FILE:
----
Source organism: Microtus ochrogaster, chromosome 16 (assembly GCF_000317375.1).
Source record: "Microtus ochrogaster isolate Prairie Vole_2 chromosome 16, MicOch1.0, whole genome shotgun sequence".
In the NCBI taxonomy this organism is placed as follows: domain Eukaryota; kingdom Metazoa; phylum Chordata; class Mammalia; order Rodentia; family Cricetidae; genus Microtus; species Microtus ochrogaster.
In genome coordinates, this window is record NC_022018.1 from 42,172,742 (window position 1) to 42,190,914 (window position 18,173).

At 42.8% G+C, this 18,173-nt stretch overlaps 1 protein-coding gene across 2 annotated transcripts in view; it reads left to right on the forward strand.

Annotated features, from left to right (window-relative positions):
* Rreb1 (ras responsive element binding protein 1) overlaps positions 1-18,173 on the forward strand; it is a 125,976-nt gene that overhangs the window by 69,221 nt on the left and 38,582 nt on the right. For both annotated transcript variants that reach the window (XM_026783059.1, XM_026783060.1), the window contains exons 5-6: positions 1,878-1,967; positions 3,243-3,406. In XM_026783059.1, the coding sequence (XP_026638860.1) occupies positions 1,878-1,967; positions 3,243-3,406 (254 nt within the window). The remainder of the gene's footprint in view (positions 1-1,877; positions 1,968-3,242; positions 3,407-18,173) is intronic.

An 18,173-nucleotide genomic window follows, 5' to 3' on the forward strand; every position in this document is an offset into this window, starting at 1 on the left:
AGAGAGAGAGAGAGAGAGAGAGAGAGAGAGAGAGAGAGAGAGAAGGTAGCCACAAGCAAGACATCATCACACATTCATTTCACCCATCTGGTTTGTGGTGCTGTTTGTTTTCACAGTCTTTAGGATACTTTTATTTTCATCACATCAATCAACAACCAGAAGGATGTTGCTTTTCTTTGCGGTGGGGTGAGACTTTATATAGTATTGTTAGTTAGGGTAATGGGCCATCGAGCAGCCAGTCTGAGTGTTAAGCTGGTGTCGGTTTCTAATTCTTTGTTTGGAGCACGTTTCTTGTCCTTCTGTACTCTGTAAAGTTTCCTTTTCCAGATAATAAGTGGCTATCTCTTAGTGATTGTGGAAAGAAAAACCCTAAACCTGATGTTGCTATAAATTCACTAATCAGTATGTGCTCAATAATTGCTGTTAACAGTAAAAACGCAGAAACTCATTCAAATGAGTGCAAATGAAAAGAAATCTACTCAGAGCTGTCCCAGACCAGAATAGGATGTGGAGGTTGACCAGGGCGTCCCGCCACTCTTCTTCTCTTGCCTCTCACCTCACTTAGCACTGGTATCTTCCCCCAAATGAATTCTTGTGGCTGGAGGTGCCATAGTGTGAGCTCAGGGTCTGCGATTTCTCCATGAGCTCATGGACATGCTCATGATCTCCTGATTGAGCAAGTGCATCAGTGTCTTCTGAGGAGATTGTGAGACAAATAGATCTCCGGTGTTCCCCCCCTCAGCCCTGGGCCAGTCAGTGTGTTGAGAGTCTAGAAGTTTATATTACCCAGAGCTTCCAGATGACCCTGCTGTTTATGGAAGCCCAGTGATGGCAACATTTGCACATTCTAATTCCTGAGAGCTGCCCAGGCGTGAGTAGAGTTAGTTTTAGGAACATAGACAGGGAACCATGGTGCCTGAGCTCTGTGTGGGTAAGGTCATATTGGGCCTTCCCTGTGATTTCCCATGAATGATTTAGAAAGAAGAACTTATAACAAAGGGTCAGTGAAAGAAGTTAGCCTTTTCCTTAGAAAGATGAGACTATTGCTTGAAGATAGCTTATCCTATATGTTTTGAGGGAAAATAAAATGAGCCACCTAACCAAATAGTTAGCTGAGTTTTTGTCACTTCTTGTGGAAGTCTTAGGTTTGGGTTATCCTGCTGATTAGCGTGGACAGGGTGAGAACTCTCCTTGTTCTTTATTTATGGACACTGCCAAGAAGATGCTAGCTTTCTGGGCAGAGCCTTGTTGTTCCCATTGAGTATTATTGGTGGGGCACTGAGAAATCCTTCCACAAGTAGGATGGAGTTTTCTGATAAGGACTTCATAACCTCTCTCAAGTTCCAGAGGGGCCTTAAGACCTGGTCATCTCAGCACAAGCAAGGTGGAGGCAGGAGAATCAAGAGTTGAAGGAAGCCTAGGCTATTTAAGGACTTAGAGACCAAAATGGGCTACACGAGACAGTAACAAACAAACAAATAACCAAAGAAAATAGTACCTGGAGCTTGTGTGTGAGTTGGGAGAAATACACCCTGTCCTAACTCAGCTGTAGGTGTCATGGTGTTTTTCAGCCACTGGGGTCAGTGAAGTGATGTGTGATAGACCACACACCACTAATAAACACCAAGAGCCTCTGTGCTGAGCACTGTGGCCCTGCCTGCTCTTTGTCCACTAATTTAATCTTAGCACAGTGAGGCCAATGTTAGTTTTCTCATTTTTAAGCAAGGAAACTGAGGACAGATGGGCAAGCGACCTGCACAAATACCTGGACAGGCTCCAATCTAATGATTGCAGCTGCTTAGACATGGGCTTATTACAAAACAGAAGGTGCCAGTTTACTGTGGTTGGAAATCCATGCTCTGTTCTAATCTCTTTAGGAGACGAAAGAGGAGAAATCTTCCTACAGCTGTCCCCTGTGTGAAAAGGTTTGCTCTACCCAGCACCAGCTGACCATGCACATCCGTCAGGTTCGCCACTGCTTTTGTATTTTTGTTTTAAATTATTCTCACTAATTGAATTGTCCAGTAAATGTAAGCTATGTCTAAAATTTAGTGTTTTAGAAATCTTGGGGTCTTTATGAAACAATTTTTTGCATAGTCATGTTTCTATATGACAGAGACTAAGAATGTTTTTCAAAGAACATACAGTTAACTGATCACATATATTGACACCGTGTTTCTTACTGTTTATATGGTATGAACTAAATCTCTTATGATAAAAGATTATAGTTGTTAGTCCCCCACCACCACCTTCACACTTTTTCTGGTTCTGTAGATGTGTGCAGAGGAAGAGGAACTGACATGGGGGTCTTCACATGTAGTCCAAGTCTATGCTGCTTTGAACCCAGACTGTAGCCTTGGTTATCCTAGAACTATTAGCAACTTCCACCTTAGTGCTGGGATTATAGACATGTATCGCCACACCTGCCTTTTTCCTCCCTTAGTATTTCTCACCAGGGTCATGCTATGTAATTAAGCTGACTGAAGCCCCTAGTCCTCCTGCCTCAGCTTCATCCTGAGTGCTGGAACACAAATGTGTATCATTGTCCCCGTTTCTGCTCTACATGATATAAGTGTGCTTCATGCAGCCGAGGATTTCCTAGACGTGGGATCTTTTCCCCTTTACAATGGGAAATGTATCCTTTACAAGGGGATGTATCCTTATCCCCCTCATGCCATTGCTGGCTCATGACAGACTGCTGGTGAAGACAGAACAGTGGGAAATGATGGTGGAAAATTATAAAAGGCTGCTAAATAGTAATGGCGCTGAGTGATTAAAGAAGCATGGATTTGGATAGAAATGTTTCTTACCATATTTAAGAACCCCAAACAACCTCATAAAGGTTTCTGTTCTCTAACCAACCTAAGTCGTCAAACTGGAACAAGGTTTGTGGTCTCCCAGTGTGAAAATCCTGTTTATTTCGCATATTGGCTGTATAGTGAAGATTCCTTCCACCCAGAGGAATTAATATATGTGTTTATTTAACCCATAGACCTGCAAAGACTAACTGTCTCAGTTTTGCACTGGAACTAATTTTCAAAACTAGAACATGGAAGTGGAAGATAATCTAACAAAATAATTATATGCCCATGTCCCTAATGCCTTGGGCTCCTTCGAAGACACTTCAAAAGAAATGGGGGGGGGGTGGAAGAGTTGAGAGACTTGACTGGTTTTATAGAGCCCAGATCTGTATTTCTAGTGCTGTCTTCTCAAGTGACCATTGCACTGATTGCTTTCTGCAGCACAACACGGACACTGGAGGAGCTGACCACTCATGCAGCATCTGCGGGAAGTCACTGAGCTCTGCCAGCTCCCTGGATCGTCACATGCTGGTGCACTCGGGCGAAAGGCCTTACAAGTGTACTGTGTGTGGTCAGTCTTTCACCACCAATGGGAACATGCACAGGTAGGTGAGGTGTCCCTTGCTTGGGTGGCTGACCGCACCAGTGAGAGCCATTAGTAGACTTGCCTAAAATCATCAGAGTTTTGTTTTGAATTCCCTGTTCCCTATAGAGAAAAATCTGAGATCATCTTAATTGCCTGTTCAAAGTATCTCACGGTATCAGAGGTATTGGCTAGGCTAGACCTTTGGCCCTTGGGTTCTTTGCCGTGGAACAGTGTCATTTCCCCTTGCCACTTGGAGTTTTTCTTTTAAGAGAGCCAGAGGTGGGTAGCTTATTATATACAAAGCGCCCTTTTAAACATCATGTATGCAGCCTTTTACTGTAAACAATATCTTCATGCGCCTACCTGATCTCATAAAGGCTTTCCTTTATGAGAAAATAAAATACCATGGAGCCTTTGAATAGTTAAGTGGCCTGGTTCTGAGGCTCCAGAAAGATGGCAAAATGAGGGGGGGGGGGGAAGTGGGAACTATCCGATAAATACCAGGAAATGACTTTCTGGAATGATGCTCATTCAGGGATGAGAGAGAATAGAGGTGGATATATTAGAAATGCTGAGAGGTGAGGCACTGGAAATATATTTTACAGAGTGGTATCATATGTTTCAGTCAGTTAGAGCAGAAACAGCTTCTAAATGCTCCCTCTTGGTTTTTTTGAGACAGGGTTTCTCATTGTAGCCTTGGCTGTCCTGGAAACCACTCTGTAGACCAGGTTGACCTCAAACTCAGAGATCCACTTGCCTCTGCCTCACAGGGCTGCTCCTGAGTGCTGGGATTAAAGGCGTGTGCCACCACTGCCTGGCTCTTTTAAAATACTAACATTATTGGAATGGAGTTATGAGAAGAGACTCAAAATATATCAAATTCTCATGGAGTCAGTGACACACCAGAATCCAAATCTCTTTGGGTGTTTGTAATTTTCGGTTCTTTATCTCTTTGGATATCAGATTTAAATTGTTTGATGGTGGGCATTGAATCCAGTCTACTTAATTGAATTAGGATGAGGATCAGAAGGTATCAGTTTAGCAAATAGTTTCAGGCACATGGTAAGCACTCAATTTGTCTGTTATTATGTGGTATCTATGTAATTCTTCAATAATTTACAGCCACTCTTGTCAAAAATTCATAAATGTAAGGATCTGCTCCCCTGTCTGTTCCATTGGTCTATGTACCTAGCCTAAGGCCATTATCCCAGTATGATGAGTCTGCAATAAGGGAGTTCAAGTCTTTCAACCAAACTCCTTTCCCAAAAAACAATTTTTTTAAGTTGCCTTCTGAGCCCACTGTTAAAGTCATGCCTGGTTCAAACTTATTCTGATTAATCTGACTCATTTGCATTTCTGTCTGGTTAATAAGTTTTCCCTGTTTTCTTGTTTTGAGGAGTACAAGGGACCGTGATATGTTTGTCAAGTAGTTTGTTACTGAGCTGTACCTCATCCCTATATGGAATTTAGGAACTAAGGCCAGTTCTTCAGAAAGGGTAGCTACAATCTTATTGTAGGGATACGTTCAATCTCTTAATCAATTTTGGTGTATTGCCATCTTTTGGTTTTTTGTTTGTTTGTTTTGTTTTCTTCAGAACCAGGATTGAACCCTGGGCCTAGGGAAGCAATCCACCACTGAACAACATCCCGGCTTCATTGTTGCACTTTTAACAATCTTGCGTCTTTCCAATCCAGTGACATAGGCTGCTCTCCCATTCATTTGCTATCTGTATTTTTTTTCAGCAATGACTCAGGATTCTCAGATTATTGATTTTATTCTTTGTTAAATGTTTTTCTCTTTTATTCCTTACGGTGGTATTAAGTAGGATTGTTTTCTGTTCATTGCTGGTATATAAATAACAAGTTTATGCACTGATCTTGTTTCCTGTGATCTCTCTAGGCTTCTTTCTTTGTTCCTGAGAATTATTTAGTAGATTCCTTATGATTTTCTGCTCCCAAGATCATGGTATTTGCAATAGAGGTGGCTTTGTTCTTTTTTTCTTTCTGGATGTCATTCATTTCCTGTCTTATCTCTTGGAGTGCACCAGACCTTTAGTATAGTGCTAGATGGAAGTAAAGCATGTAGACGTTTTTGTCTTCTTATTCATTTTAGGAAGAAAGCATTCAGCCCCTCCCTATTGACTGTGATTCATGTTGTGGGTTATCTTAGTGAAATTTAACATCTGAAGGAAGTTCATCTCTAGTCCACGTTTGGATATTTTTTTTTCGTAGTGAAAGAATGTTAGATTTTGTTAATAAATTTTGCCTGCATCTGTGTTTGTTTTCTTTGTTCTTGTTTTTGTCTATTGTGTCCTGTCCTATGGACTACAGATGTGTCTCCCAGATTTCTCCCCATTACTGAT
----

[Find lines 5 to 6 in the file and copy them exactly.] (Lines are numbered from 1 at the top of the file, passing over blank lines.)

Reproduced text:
At 42.8% G+C, this 18,173-nt stretch overlaps 1 protein-coding gene across 2 annotated transcripts in view; it reads left to right on the forward strand.

Annotated features, from left to right (window-relative positions):